KUALA LUMPUR — Business and consumer activity in South-East Asia’s third-wealthiest economy is inching back towards pre-pandemic levels, going by data published almost a month after the end of a strictly-enforced lockdown. Monday’s IHS Markit Purchasing Managers’ Index (PMI), a widely cited survey of businesses, showed manufacturing rising in May after a record low in April, when Malaysia was in lockdown. According to IHS Markit, the May rebound in business activity came “amid reports that some firms had restarted production following a partial lifting of lockdown rules.” However, the PMI survey showed the May bounce-back as “indicative of a further deterioration in manufacturing sector conditions” – as overall performance remained below the 50 mark, which Malaysia last hit in January. If the PMI reads below 50, it suggests businesses are cutting back.
KUALA LUMPUR — In the latest twist to a turbulent six-decade career in politics, Malaysia’s former prime minister Mahathir Mohamad was sacked on Thursday from the political party he co-founded in 2016. A statement from the United Indigenous Party of Malaysia, known by its Malay acronym Bersatu, said that 94-year-old Mahathir’s membership had been “revoked with immediate effect” Mahathir, who was party chairman, was fired along with four other parliamentarians for not supporting Malaysia’s government, which is headed by Prime Minister Muhyiddin Yassin, the Bersatu president. The five lawmakers took to the opposition benches during a brief May 18 parliamentary sitting. Mahathir, who was first elected to parliament in 1964, was the world’s oldest government leader before he unexpectedly quit in February.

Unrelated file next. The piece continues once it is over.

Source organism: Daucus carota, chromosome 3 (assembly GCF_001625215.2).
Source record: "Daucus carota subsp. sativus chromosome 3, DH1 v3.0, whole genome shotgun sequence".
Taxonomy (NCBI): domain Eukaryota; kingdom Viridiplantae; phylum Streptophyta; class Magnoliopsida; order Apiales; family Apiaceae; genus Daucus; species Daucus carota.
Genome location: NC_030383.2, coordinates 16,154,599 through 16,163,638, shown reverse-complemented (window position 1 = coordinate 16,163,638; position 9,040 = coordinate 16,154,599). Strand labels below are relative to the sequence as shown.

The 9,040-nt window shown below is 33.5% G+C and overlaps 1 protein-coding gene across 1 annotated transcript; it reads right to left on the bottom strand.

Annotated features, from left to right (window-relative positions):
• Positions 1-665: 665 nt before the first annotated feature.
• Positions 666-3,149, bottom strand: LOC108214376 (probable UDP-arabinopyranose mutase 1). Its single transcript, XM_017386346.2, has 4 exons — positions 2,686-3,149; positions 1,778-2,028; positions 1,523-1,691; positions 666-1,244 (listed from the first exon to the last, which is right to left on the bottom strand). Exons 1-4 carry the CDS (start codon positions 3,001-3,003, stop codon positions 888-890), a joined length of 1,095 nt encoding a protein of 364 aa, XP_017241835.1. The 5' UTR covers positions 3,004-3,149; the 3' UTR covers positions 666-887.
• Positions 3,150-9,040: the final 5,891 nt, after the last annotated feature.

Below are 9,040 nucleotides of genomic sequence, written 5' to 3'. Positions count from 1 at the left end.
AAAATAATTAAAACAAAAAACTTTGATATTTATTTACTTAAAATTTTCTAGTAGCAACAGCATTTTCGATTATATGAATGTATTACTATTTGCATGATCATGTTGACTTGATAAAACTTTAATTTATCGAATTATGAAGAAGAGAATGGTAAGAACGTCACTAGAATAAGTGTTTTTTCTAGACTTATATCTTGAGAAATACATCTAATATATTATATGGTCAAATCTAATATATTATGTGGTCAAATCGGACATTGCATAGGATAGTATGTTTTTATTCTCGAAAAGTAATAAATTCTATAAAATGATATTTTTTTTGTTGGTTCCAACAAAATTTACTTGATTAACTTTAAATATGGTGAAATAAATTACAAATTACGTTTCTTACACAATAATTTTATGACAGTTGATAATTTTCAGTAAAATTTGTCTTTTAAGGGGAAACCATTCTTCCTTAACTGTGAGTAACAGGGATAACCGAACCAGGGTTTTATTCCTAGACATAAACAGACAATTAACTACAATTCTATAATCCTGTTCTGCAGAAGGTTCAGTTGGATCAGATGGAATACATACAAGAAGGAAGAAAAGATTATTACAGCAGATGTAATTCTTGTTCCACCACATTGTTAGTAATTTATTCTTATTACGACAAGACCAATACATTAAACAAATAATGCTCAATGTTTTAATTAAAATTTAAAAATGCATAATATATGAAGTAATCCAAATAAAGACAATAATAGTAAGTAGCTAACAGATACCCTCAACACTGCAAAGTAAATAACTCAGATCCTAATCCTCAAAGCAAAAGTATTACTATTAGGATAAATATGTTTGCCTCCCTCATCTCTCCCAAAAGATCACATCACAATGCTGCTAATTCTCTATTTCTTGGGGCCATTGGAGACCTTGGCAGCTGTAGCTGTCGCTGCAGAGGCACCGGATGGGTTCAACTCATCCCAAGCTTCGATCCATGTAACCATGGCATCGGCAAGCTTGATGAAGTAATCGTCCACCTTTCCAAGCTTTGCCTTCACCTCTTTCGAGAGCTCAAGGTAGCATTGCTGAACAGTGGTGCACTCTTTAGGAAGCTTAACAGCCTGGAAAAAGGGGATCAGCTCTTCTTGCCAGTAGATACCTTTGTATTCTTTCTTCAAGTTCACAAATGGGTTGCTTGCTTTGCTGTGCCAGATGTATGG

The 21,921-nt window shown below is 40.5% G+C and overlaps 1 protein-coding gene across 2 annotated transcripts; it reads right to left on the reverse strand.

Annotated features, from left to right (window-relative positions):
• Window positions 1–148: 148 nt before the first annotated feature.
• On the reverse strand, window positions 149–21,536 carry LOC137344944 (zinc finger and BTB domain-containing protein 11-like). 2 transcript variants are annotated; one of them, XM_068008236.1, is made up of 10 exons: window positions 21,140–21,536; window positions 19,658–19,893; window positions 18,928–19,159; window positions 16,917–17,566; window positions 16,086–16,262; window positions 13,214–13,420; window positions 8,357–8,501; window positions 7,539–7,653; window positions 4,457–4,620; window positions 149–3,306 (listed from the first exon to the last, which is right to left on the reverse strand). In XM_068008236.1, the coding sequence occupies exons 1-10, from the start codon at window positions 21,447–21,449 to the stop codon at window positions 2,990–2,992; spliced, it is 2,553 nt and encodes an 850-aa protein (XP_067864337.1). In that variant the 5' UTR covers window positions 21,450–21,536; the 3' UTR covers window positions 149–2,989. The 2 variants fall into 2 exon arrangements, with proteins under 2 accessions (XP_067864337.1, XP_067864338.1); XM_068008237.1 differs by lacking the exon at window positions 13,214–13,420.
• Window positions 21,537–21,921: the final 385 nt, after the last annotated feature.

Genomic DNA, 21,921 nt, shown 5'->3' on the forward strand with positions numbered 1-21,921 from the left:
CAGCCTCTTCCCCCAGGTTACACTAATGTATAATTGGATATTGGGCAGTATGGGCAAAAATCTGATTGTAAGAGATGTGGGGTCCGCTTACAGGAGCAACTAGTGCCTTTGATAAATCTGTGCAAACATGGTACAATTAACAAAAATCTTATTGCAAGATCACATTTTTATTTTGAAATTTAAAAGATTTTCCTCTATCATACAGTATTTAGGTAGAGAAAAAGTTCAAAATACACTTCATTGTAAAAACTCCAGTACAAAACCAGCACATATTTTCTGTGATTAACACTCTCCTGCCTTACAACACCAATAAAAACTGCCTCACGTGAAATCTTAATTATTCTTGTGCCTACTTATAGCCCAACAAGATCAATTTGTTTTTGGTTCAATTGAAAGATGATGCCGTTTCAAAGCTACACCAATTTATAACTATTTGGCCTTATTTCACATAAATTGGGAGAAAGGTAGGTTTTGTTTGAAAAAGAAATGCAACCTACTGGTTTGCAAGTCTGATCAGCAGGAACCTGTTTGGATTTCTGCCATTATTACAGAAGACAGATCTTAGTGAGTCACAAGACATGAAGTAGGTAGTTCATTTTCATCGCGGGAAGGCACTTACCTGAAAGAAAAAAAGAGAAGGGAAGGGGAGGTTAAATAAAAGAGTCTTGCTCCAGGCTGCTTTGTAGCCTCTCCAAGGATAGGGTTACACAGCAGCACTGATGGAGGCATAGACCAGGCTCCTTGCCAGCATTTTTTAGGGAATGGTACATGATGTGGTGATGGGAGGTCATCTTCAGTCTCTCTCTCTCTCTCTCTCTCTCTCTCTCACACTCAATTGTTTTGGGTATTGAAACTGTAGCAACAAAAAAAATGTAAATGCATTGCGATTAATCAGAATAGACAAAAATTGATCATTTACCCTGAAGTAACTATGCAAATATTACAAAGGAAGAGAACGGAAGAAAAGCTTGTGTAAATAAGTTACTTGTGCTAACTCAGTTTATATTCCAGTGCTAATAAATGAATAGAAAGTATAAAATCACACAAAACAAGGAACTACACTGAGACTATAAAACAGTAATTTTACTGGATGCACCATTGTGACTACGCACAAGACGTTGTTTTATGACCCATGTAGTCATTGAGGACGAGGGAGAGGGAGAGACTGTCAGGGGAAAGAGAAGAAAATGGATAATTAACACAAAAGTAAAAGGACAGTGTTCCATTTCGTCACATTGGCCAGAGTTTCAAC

KUALA LUMPUR — Malaysia’s Prime Minister Muhyiddin Yassin tested negative for Covid-19 on Friday but will spend the next two weeks in self-isolation after attending a meeting involving an official who later tested positive for the disease. A Friday statement by the Prime Minister’s Office said that Muhyiddin, who took office in March, “is required to undergo a quarantine at home for 14 days beginning this afternoon.” The meeting took place on Wednesday, the office stated, without identifying the attendees aside from Muhyiddin. Malaysia has confirmed 7,137 coronavirus cases and 115 related deaths. Over 80 per cent of those infected with the coronavirus have recovered.
KUALA LUMPUR — Malaysia’s Catholic bishops said on Friday that they have not been informed by the government about proposals to allow some non-Muslim places of worship to reopen for ceremonies from June 10. Defence minister Ismail Sabri Yaakob said on Thursday that 174 churches and temples will be permitted from June 10 to allow up to 30 Malaysian worshippers attend services, as part of a relaxation of curbs imposed in March to stop the spread of Covid-19. A Friday statement by the Archdiocese of Kuala Lumpur said that it had “received no further news apart from what was released to the public” and that it did not know which churches could be reopened on June 10.
KUALA LUMPUR — Muslim-majority Malaysia will allow minority faiths to reopen places of worship from June 10, a further relaxation of curbs imposed to stem the new coronavirus pandemic and one that has already been extended to Muslim ceremonies. After a meeting with leaders of minority religions, Defence Minister Ismail Sabri Yaakob said on Thursday that attendance at such events will be limited to 30 people. “There must also be body temperature checks, hand sanitizer preparation, and devotees are required to wear face masks,” Ismail said. Church weddings will not be allowed until July 31. A total of 174 churches and temples will reopen with each permit limited to one or two days per week. “For example, Christians go to church on Sundays,” Ismail said.